Digital Terrain Analysis

Digital Topography
Datasets differ in scale oresolution of the data.

Raster digital elevation model (DEM) data are the most common.

    • global such as the Etopo1 dataset elevation data point every 1 arc-minute of latitude and longitude

 …plus many other “global” data sets

    • Regional Scale (3 arc second data from digitizing contours on 1:250,000 maps, 1 degree quads) data (USGS; now archived…not used much.)

Western Half of the Salt Lake City 1 x 2 degree sheet

    • SRTM (Shuttle radar topography mission) (formerly 3 arc-second global data, now 1 arc-second globally)
      was the first global topographic dataset of earth (but long after Mars….)

      example from near Mt. Cook New Zealand ( about 1/2 degree E-W)
      — note the white patches (voids) where thick clouds or topographic shadows prevented transmission of the radar signal.
    • 1 arc second (roughly 30 m) data is available for the entire US at the National Map had the former National Elevation Dataset (NED) and now 3D Elevation Program (3DEP)

Here’s  Lexington, VA 7.5 minute quadrangle as a DEM.
This dataset was assembled from a variety of sources, including digitizing contours, analysis of aerial photography, and now airborne lidar and radar projects.

  • Topography as contours (on 1:100,000 scale) in SDTS format (“hypsography”)
  • Topography as contours (on 1:24,000 scale) in SDTS format

DEM data layers start out as

  • air photos (and now satellite images) from which a stereo-model (of contours or points) is made. Control points on the ground are needed to calibrate the model (most USGS 30m DEMs started this way)
    try parallax exercise
  • field survey points, from which a surface is interpolated.
    digitized contours maps (1:250,000 scale or 3-arc second maps were created that way; lots of contour artifacts)
  • satellite measurements (SRTM)

What’s in a name—-DEMs, TINs, DLGs, DTMs  (geez)

  • DTM – digital terrain model (general name for digital topography, involves representation/generalization)
  • DEM – digital elevation model (gridded representation of point topography)
  • DLG – digital line graph (of contours, but same format for rivers rivers, transport)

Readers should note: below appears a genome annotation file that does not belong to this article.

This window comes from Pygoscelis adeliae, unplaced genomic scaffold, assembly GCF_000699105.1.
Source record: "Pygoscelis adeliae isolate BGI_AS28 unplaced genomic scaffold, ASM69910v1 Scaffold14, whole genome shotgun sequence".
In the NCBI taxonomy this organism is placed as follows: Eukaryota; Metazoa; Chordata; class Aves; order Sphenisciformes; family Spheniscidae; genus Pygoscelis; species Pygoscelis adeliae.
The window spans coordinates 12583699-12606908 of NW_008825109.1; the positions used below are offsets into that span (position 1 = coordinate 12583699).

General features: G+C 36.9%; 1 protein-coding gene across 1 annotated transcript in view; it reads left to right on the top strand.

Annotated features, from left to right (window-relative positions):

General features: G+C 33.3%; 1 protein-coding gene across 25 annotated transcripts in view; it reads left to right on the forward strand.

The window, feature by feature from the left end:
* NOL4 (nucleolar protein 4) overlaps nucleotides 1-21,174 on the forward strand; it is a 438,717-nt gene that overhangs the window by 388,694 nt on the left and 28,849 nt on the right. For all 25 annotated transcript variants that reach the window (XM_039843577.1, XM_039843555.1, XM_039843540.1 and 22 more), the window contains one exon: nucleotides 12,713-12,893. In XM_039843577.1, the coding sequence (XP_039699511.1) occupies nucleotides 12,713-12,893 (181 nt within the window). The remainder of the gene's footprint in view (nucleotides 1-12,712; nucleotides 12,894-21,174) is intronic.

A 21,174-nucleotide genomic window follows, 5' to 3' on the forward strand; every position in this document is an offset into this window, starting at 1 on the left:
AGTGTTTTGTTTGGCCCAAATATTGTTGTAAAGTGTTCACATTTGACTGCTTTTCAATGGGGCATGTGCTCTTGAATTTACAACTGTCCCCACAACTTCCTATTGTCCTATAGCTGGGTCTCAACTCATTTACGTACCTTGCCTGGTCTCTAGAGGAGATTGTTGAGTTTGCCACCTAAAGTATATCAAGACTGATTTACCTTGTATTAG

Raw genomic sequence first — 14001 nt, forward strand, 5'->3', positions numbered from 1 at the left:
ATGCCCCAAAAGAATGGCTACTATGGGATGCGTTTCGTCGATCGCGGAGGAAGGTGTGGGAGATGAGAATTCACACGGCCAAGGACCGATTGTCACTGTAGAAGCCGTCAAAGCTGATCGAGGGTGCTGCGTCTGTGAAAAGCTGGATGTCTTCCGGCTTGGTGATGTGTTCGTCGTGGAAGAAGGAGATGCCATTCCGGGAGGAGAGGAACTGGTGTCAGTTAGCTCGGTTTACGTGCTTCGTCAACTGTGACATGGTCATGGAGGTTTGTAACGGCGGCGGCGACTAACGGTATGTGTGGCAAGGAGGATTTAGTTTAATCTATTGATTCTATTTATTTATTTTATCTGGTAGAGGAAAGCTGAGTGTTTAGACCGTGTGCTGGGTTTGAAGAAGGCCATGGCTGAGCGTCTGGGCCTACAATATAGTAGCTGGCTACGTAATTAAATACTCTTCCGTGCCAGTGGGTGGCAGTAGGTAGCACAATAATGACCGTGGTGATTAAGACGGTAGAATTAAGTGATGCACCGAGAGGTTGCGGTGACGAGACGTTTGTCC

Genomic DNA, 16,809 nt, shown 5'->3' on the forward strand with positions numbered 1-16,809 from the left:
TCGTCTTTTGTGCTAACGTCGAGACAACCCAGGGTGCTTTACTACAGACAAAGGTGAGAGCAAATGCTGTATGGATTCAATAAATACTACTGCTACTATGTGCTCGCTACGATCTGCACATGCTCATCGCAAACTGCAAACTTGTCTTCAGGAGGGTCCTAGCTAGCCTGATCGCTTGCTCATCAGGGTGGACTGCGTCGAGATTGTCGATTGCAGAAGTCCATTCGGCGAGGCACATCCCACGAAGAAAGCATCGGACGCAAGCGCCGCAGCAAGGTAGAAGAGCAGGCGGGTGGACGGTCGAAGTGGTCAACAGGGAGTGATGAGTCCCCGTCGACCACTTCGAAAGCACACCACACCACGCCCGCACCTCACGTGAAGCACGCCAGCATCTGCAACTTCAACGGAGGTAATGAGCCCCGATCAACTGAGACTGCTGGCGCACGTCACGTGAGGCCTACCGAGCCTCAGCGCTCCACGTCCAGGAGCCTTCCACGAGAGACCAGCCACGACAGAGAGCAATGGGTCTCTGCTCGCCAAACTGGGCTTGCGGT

• TIN – triangular irregular network (triangular “facets,” each of which has a constant slope and aspect). Also known as “nets,”
  • Point cloud – returns from a terrestrial or airborne LIDAR that give ground and vegetation elevation (we’ll cover these later)
    Some advantages of TINS include:

  • Fewer points are needed to represent the topography—less computer disk space needed.
  • Points can be concentrated in important areas where the topography is variable and a low density of points can be used in areas where slopes are constant.
  • Points of known elevation such as surveyed benchmarks can easily be incorporated
  • Areas of constant elevation such as lakes can easily be incorporated
  • Lines of slope inflection such as ridge lines and steep canyons streams can be incorporated as breaklines in TINS to force the TIN to reflect these breaks in topography.

Open the topo_data project demo\topo\ folder.

    1. The first tab “lat long vs UTM” shows GCS vs projected data. We’ll talk about projection. These are 1 arc second data points (raster) in Lat/Long (geographic coordinate system or “GCS”) and same data projected to a 30 m grid (raster) in UTM.
    2. The second map tab “National Map downloads” shows the difference between grid resolution data for the same 1×1 degree square.
    3. The third map tab “Data Types” shows many different DTM versions.
      1. We will examine grid, TIN, and contour datasets.
      2. Compare these data to what’s available online
        1. select the “add data button” and from the “living atlas” select “Terrain.” (not “Terrain: something else”)
        2. increase the transparency of the layer
        3. “add data” and choose “Terrain: multidirectional hillshade” from the Living Atlas, make sure it is below the DEM
        4. Group these two layers like the existing DEM
    4. Fourth map tab is for later…. visibility analysis.